In late July, the first waves of COVID-19 were cresting in Honduras, and Tegucigalpa, the capital, was the epicenter. As overwhelmed hospitals buckled under the number of cases and a government-ordered lockdown paralyzed the city, Ella Guity wondered whether it was time to go back and join her family in Rio Esteban, the small fishing village where she grew up, and where her ancestors are buried.
The Guity are Garifuna — an ethnic group with African and native American roots that's spread across the Caribbean coasts of northern Central America. Once known as black Caribs, they now identify with the name of their ancestral language. There are an estimated half a million Garifuna. Ella's family are among the thousands who have left Honduras' rural communities for domestic cities over the past few decades in search of economic opportunities.
Ella moved to Tegucigalpa with her mother, Tomasa; sister, Heidi; niece, Michelle; and cousin Mabel 13 years ago. They carried their Garifuna identity, language and customs with them. In their new home far from the coasts, the Guity found a strong demand for their culture's staple dishes. To cater to this demand, they started an informal business, which they ran out of their home. For years Ella and Tomasa worked side by side making coconut bread and coconut oil; casabe, a type of yucca flatbread; and gifiti, a rum-based herbal elixir.
Before the pandemic, the family business thrived in Tegucigalpa. Every day, Ella, Tomasa, and Heidi covered the capital on foot, going door to door and advertising the rolls, twists and pastries they sold with a signature sing-song shout, "Pan de coco! Pan de coco!"
Ella and her kin were fixtures in the city, from the sprawling working-class neighborhoods to the affluent hilltop residential high-rises. People in Tegucigalpa might not have known their names, but they knew their coconut bread.
COVID-19 Reaches Honduras
In early March, news of the pandemic's crawl toward Honduran borders spread around Ella's neighborhood, raising concern. Would it reach Tegucigalpa? Would the family fall sick? As fear-mongering posts on social media painted doomsday scenarios, Ella did her best to preserve the family's routine. But when rumors became lockdown announcements, she had to act.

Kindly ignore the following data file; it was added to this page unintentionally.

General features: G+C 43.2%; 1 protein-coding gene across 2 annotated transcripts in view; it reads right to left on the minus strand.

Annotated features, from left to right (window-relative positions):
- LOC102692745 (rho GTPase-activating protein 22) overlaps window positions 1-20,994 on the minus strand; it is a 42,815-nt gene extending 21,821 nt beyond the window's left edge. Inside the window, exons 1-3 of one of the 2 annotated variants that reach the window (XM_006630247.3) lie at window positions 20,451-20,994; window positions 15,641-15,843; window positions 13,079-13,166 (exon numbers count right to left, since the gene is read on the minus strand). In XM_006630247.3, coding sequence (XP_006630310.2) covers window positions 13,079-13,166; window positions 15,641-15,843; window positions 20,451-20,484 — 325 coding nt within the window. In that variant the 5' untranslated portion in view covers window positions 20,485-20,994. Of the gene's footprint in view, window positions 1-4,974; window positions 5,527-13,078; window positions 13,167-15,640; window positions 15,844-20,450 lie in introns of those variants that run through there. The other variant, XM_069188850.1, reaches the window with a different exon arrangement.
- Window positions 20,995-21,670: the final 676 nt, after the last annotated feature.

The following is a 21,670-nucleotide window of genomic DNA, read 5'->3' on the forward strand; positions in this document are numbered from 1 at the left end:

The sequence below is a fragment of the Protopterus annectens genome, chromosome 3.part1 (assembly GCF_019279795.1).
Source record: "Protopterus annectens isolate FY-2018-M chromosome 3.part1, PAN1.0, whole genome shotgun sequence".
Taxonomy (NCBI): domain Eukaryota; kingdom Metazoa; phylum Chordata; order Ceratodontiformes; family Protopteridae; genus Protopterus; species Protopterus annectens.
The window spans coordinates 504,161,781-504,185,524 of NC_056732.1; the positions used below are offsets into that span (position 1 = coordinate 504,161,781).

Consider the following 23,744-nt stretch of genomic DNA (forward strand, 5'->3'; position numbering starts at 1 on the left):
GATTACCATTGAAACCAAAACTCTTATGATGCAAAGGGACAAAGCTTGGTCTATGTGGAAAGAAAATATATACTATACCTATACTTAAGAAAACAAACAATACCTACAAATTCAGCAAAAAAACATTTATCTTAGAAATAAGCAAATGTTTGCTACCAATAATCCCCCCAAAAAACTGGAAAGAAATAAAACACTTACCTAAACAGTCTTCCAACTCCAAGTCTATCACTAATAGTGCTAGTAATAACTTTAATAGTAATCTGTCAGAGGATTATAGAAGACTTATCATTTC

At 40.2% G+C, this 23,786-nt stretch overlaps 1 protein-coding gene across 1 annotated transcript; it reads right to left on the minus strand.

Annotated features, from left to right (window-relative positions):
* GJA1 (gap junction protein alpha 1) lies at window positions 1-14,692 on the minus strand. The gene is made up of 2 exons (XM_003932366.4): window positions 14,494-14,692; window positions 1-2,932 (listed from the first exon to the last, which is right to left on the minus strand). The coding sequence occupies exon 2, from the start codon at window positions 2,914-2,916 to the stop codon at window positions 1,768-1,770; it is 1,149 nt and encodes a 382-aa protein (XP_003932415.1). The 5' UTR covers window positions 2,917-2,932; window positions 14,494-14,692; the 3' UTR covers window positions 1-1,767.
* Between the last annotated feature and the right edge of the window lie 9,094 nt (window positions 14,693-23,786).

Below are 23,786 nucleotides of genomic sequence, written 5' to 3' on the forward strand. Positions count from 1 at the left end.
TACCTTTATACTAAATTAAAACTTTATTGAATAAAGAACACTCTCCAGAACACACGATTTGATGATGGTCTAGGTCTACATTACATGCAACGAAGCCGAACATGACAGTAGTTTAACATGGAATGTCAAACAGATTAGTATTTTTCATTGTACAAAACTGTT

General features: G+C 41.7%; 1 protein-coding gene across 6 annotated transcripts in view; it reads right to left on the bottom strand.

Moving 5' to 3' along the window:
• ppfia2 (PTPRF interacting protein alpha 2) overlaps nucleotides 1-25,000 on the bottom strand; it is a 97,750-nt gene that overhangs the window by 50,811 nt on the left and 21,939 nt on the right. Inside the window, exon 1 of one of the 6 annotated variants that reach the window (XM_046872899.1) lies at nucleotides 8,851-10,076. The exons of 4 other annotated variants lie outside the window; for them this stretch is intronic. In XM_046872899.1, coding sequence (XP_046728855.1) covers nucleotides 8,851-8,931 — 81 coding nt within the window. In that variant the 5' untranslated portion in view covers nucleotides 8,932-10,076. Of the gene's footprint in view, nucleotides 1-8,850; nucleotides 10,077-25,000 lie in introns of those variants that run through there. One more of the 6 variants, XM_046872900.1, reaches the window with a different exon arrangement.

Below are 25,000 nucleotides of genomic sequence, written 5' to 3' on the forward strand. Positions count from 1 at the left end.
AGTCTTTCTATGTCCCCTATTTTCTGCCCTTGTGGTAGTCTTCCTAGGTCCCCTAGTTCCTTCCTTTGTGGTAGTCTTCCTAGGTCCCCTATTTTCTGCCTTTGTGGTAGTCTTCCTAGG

The single mother's priority was the well-being of her daughters, 9-year-old Jirian and 5-year-old Eleny. Both were born in Tegucigalpa and had never known any home but the capital. Prior to the lockdown, the two had just started their school years in third grade and kindergarten, respectively. While Eleny loved going to school, Jirian told her mom she was bullied due to her skin color. Ella had experienced racism too, but she knew how to handle herself, shouting down catcalls and slurs on the street. When bigots messed with her girls, though, she drew a line.
Ella told the administrators what Jirian was enduring at school, but she says they turned a blind eye. That indifference, coupled with the looming pandemic, prompted Ella to send the girls to Rio Esteban, where they could go to school in the Garifuna system. Days before travel within Honduras was restricted, Ella sent Jirian and Eleny to the village and entrusted them to her Aunt Josefina's care.
Ella did her best to focus on her work. But a month after the lockdown began, on March 15, Tomasa's health suddenly faltered. She hardly ate and suffered constant panic attacks. At first, Ella thought that her 60-year-old mother had COVID-19. The test came back negative, though — yet Tomasa's mental and physical condition continued to decline. Losing her active lifestyle and being confined 24/7 in a tiny home was taking a toll, Ella says.
One late April evening, when she couldn't physically get out of bed, the frightened Tomasa told Ella that she needed to receive traditional treatment in Rio Esteban or she feared she'd get worse. The following morning Tomasa skirted quarantine movement restrictions and returned to Rio Esteban for the first time in over a decade.
Once back, Tomasa was taken to her elderly mother's house. Village elders brought ancestral root-based tonics and helped her swim in the warm waters of the Caribbean. Tomasa bounced back to her fiery self after a week of community care but a part of her heart was still in Tegucigalpa, where Ella was. She begged her daughter to come home — to leave behind the urban haze and breathe in the same sea breeze that had healed her on the land where their ancestors settled centuries before.
Ella Resists Leaving
But Ella couldn't leave. Not by choice but by the lack of it. There was no work in Rio Esteban, and as the family's sole provider, she couldn't afford to flee the city. What was true in 2007 was still true in 2020: Ella earned more in the city, with or without a pandemic. If she stayed in Tegucigalpa, she could send money to provide for her daughters and Tomasa. It was a sacrifice she was willing to make. Even though the business had been reduced to filling special orders for long-term customers, it was the only possible income.
By August, the economic squeeze had affected Tegucigalpa's formal and informal sectors alike. Ella says she noticed criminal activity in her downtown district growing in step with economic desperation. Yet she stuck it out, hoping for a change in policy that would allow her back on the streets. The government's messaging regarding food vendors was mixed. Sometimes those who defied the lockdown were fined; at other times, Ella was seemingly free to work.
Eventually, the unpredictable, erratic governance and lockdown policing scared her into staying inside the four walls of her home. Ella was the last Guity who held out in the capital.